This calculator shows your blood alcohol concentration (BAC) level
How To Use
- Enter the number of drinks you drink. It can be one drink or several. If there are several drinks, the calculator sums them up.
- Then enter your weight (approximate), gender, and the time in hours since you last consumed.
- Click CALCULATE and that’s it!
Please, keep in mind:
BAC limits for Adults and Minors are not the same!
Blood alcohol concentration (BAC) limits for minors laws ban youth under the age of 21 from driving with a blood alcohol content above measurable levels (usually 0.01–0.02 compared to 0.08 for adults).
Even a 0.01 BAC Increases Accident Risk!
A blood alcohol content (BAC) as low as 0.01% raises the risk of causing a fatal car crash, says a new study from UC San Diego. According to researchers, a BAC of exactly 0.01% increases the risk of being the sole reason for a fatal accident compared with a sober driver also involved in the crash.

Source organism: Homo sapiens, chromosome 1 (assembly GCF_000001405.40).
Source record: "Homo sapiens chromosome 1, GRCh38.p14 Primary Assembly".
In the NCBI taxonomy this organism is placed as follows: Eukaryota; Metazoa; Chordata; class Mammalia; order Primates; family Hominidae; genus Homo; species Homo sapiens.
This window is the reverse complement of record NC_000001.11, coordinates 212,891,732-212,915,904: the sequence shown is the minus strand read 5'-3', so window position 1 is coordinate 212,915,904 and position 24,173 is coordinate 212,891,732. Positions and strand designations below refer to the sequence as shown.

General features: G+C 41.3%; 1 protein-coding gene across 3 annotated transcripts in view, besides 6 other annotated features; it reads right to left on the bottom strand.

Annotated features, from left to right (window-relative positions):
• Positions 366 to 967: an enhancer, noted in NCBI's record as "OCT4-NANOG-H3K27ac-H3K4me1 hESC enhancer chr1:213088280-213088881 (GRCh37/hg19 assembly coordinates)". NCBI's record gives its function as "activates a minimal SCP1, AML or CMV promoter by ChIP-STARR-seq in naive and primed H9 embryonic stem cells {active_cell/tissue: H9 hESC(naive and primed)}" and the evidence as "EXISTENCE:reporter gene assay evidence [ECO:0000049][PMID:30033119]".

The following are several factors that influence your BAC:
- Age – As you grow older, the intoxicating impact of alcohol increases.
- Gender – Alcohol is readily soluble in water. Women, on average, have a lower proportion of water in their bodies than males, so if they consume alcohol at the same rate as men of comparable age and weight, they typically reach a higher BAC.
- Rate of Consumption – The higher your BAC, the quicker you’ll be intoxicated.
- Body Type – The more water you have in your body, the more diluted the alcohol you consume becomes. That’s why heavier individuals require additional beverages to “keep up” with their lighter friends.
- Medications – Alcohol interacts negatively with a variety of medicines, including cold or allergy tablets and prescription medications.
- Food – If you drink alcohol on an empty stomach, your BAC will be higher than that of someone who has eaten.
- Diabetes – People who have diabetes and drink alcohol may experience hypoglycemia as a result of altered glucose levels.